:30. and it could move the market, especially a big build in inventory finding a very slow economy and we're also going to get a ten o'clock new home sales numbers and normally they do not directly affect the market and we'll see coming up at ten o'clock this morning and you will have the numbers. the opening bell has stopped, it's stopped ringing and now they're actually trading and we're expecting a modest, actually, we're expecting a flat market to start with. flat to slightly lower, because of what's happening in europe, mayhem over there, especially in spain and that does not bowed well for america's stock market. we should see. we're dead flat in the half minute's worth of business. perhaps we were hasty when we put the blackberry maker rim, adding they added 2 million subscribers, nicole, i want a stock price. >> am i included in the "we"? i didn't have them on death watch, you may remember. stuart: you're right. >> the death music came on, hold on, what happened yesterday. went up 5% because they added subscribers and 3.3%, and up to 80 million subscribers. stuart: i got it. now, tell me
the economy. when we announced qe-3, those were exactly the conversation we were having on the point, but still the market rallied and later on down the line, you rationalize it as the initial event wasn't so powerful. now we're doing exactly the same in europe. every time we go through this process. >> let's take an attendance call. volumes are still considerably low. today is a holiday. last week we had a significant holiday in the u.s. attendance is just low. there's not the kind of participation. so if you get something like that that spooks a few participants who actually are in the market, it's going to have a more profound effect and you'll see a percent and a half pullback. >> where do you stand on the notion that there's going to be a chase for performance in the fourth quarter and therefore will want to be in this market, putting sort of a floor underneath? >> that's a legitimate concern for people who aren't fully invested, but up to where they should be in terms of risk on with their portfolios. i do see there's considerable amount of risk to have that continue to push ag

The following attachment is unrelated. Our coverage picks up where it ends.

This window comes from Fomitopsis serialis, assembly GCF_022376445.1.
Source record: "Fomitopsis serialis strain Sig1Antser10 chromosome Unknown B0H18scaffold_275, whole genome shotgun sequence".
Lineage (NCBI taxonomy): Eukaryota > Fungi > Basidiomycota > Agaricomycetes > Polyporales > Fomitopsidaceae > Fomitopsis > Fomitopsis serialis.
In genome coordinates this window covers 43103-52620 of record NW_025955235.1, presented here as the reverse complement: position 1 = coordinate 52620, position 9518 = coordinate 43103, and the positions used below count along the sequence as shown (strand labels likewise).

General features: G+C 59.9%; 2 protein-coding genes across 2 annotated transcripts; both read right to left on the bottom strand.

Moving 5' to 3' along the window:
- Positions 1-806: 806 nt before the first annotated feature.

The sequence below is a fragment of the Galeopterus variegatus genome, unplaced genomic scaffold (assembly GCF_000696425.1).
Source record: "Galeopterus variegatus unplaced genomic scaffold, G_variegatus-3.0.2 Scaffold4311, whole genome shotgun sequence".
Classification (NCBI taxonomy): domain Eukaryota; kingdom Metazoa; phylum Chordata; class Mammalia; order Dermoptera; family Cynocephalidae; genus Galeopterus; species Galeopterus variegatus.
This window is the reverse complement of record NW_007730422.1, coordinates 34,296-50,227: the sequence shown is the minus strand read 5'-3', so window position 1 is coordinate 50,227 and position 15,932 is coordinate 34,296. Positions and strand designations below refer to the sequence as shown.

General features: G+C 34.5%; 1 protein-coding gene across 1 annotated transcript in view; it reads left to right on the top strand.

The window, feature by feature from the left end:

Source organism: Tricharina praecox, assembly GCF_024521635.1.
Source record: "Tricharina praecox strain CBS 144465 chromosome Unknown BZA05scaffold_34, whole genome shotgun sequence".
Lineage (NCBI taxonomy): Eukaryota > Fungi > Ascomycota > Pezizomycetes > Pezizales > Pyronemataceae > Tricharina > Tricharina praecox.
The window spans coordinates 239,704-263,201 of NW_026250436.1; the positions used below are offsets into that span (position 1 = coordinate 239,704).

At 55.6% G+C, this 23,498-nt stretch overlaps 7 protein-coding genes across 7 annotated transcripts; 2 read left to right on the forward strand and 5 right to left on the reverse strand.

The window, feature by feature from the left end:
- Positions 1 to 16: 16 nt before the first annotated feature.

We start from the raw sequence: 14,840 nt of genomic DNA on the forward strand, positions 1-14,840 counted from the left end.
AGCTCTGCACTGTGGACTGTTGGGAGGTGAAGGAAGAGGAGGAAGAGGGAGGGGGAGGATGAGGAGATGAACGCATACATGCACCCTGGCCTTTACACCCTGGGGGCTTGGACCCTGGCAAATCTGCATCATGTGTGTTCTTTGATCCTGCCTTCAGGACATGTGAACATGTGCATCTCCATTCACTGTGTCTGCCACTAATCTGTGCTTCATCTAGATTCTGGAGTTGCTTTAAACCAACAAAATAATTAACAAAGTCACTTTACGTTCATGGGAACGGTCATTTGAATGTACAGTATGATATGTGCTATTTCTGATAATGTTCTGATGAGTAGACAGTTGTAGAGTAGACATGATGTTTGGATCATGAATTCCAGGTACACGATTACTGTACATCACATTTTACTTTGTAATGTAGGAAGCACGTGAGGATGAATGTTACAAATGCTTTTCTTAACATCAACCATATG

the world in a slowing global economy are going to open up. we'll see where it all plays out, whether all current cities are suddenly represented in oil and gold, suddenly gold and oil are so high that any gains that you get in your market averages are -- >> and yet crude oil back at -- >> 92, yeah. expressed in either euros or dollar, it's expensive. the ten year note which we know is just able to trade wherever it wants and not being influenced at all by the fed, just at a 1.63%. look at the dollar which has been around 1.28 versus the euro. 1.29 today. and then gold was at a session high, i think it was at a euro all-time high yesterday. down a little bit today. >> right now time for the global markets report. ross westgate is standing by. while you -- >> two days now? >> guess who we get onset with us. >> mr. poulter. that's fantastic. and is that the first interview he's done outside of the event? >> he may have just talked after the event, i guess, and i know he had a few guinnesss after the event. i saw a few pictures yesterday. but he had those same eyes. eyes scare me a little bi